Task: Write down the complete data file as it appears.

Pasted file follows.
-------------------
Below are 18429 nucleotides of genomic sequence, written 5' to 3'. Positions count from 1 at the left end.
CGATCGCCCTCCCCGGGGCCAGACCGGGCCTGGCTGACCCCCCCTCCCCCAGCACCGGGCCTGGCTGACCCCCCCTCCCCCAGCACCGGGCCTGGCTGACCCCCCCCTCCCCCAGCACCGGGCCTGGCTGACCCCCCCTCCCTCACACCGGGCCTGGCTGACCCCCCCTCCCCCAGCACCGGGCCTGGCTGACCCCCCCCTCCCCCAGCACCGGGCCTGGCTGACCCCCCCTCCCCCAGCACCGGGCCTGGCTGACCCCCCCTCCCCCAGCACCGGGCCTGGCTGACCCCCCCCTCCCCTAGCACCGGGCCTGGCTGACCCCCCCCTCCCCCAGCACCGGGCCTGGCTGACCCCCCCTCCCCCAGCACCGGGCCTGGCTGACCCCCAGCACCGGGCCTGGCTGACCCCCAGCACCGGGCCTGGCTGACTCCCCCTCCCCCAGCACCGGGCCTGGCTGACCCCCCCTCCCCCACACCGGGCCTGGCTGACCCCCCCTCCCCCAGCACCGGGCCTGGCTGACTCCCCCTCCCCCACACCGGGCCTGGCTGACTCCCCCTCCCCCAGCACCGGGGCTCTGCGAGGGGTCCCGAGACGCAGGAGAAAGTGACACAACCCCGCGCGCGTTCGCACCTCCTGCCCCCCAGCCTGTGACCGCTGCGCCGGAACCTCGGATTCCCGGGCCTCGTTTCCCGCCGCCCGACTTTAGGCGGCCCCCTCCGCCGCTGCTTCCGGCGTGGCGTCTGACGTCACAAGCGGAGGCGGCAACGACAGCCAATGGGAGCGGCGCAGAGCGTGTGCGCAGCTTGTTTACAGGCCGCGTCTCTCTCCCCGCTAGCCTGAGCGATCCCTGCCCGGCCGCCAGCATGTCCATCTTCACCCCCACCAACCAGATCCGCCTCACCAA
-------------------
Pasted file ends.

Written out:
Below are 18429 nucleotides of genomic sequence, written 5' to 3'. Positions count from 1 at the left end.
CGATCGCCCTCCCCGGGGCCAGACCGGGCCTGGCTGACCCCCCCTCCCCCAGCACCGGGCCTGGCTGACCCCCCCTCCCCCAGCACCGGGCCTGGCTGACCCCCCCCTCCCCCAGCACCGGGCCTGGCTGACCCCCCCTCCCTCACACCGGGCCTGGCTGACCCCCCCTCCCCCAGCACCGGGCCTGGCTGACCCCCCCCTCCCCCAGCACCGGGCCTGGCTGACCCCCCCTCCCCCAGCACCGGGCCTGGCTGACCCCCCCTCCCCCAGCACCGGGCCTGGCTGACCCCCCCCTCCCCTAGCACCGGGCCTGGCTGACCCCCCCCTCCCCCAGCACCGGGCCTGGCTGACCCCCCCTCCCCCAGCACCGGGCCTGGCTGACCCCCAGCACCGGGCCTGGCTGACCCCCAGCACCGGGCCTGGCTGACTCCCCCTCCCCCAGCACCGGGCCTGGCTGACCCCCCCTCCCCCACACCGGGCCTGGCTGACCCCCCCTCCCCCAGCACCGGGCCTGGCTGACTCCCCCTCCCCCACACCGGGCCTGGCTGACTCCCCCTCCCCCAGCACCGGGGCTCTGCGAGGGGTCCCGAGACGCAGGAGAAAGTGACACAACCCCGCGCGCGTTCGCACCTCCTGCCCCCCAGCCTGTGACCGCTGCGCCGGAACCTCGGATTCCCGGGCCTCGTTTCCCGCCGCCCGACTTTAGGCGGCCCCCTCCGCCGCTGCTTCCGGCGTGGCGTCTGACGTCACAAGCGGAGGCGGCAACGACAGCCAATGGGAGCGGCGCAGAGCGTGTGCGCAGCTTGTTTACAGGCCGCGTCTCTCTCCCCGCTAGCCTGAGCGATCCCTGCCCGGCCGCCAGCATGTCCATCTTCACCCCCACCAACCAGATCCGCCTCACCAA